Anna Morris: It's Got to be Perfect

Tue 18th – Sun 30th August 2015


Louis Shankar

at 09:14 on 24th Aug 2015



The queue for Anna Morris’ show stretched along the pavement and around the corner from the Voodoo Room. We were ushered in by Georgina the bride, complete with wedding dress and veil, and the following hour proceeded as a wedding rehearsal with us as the substitute guests.

It may sound bizarre but Anna Morris pulled it off almost flawlessly, uniting character comedy with audience participation and stand-up style jokes seamlessly. This was the fourteenth of such rehearsals but don’t fret, to get everything perfect there still needs to be a few more; the house was crammed and no one seemed prepared for what unfurled, especially the unlucky victims/lucky participants given a part in the wedding.

Georgina was somewhat uptight, to put it lightly. Everything had to be perfect, which was quite an ask given the venue, the crowd and the preparation. We had an introduction from ‘Brian Blessed’ (an audience member shouting in a mask), some banter with the guests (most of which was insulting unless you came from the home counties), and advice about relationships (“Men are like parking spaces…”).

And, despite the niche theme, nobody was exempt from mockery. If you were married, engaged, in a relationship, or single, there was a barb aimed at you. Loosely masked preprepared responses fell flat at times and the odd quick comment was often lost; nonetheless, there were multiple laughs - from chuckles to full-on belly laughs - every minute.

A highlight was undoubtedly the extract from her charity single, a wonderfully worded pastiche of Lorde’s Royals, recorded in support of BrideAid, Georgina’s charity that aimed to give every bride in the UK their dream wedding. The amount of planning and attention to detail was marvellous: her range of merchandise, a serious of famous lyrics as vows, narcissistic lyrics for a first dance.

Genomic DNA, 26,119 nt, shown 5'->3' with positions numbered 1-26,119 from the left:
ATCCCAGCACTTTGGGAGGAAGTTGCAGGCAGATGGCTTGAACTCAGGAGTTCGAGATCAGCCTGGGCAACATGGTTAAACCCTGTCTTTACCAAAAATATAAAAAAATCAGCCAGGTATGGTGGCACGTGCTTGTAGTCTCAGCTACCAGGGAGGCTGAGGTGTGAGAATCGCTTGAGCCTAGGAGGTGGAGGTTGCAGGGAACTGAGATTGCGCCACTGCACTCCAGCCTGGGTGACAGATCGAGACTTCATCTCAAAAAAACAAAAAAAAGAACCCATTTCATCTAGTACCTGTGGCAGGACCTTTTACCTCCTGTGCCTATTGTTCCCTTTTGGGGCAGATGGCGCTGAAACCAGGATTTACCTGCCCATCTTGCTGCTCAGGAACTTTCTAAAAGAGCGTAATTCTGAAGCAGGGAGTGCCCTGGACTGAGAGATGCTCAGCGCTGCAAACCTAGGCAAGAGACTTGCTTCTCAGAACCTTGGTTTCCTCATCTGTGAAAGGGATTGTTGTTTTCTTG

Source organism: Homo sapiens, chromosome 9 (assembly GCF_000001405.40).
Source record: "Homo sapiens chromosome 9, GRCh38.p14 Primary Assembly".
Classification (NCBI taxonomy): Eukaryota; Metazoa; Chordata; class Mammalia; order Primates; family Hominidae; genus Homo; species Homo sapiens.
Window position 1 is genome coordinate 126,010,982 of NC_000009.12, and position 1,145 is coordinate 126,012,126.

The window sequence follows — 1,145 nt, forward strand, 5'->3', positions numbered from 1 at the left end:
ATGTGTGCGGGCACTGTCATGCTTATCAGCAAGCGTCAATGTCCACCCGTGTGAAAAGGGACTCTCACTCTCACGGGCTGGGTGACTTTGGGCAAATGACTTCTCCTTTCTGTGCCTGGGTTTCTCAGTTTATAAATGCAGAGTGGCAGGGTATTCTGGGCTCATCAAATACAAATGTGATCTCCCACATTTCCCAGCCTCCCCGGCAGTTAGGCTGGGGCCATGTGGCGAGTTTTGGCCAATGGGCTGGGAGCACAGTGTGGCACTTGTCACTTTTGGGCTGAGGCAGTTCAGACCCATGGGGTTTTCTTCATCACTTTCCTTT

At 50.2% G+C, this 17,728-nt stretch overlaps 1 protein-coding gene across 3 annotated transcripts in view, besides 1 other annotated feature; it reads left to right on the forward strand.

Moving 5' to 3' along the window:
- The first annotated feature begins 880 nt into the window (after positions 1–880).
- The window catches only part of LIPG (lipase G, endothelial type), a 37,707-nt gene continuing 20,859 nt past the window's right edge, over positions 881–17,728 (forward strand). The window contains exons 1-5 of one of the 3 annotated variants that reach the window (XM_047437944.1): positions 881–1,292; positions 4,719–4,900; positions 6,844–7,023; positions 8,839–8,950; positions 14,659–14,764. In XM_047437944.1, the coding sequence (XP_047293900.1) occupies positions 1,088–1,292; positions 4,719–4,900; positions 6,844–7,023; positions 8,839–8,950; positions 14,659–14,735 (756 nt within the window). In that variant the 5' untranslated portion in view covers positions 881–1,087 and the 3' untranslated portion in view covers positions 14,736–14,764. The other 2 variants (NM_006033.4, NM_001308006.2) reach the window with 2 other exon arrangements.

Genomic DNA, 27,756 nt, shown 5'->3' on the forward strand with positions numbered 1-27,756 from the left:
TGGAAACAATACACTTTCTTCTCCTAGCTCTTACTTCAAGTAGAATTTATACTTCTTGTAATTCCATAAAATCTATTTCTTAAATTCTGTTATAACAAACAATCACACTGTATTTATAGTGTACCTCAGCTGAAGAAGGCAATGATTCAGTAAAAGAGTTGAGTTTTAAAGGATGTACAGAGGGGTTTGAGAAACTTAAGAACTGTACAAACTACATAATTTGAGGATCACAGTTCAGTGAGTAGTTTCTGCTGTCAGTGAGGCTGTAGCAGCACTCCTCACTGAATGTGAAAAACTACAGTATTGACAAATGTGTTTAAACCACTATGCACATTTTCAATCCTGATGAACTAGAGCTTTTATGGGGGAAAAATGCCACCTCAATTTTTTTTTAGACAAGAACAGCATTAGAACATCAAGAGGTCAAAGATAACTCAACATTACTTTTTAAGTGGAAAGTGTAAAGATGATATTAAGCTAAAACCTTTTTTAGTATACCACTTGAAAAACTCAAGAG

The audience, too, deserves a lot of praise, as Anna (as herself) added at the end. Punchlines came from the audience, heckles (well, ‘reasons why these two should not be wed’) were encouraged, with one actually leaving the comedienne speechless.

This is a thoroughly enjoyable show. Not only is it funny, it’s interesting, creative and sweet; it deserves much more than its free entry cost (donations were given at the end) and the ‘hot sweatbox of a room’ (Anna’s own words) for a church.


Megan Erwin

at 10:15 on 24th Aug 2015



It’s Got To Be Perfect is based on a very simple premise, but manages to be completely delightful. Anna Morris plays Georgina Octavia Francis, a Made In Chelsea-esque bride-to-be, who has decided that as her wedding must be PERFECT she is going to have twenty-two wedding rehearsals. I went to what was apparently the fourteenth, and with the bar serving champagne, tacky floral arrangements and Georgina herself in full bridal garb, it was quite easy to imagine you were truly at the wedding rehearsal of the most terrifying Bridezilla ever.

Anna Morris is in character from the start, demanding wedding presents (‘oh that can't be for me, that’s from Primark!’), insulting single guests, and imperiously overseeing the seating of her captive guests. Georgina informs us that she is the happiest of all women, or in her own words, ‘the bride equivalent of Gandhi, or Mother Teresa with tighter skin’, because she has managed to bag herself ex-banker turned Conservative politician, Simon Hamilton.

She has now everything – money, beauty, and everyone woman’s dream, a Conservative politician – but it will only be complete with the perfect wedding, bigger than Kate and Wills’, the wedding of the century! Morris is charmingly authoritarian as she bosses about the audience and drags them into playing out her perfect wedding – best man, maid of honour, father of the bride and even a poor bloke dressed as her ‘bridal unicorn’.

It is testimony to Morris’ skill as a comedian that despite creating a pretty trite character in the snobby, ‘r’-rolling Georgina, she not only manages to make her mock horror at a Greggs pasty truly funny, but also strangely loveable. In the full house, everyone young and old joined in with abandon and at the end when she confessed to not having any friends, there was a genuine sympathetic ‘awww’ from the audience.

Of course there are weaker moments, but the warmth and Morris' charisma solidly carries it through.

It’s Got To Be Perfect is probably one of the best ways you can spend an hour at the Fringe for free, so make sure you don’t miss Georgina’s big day!


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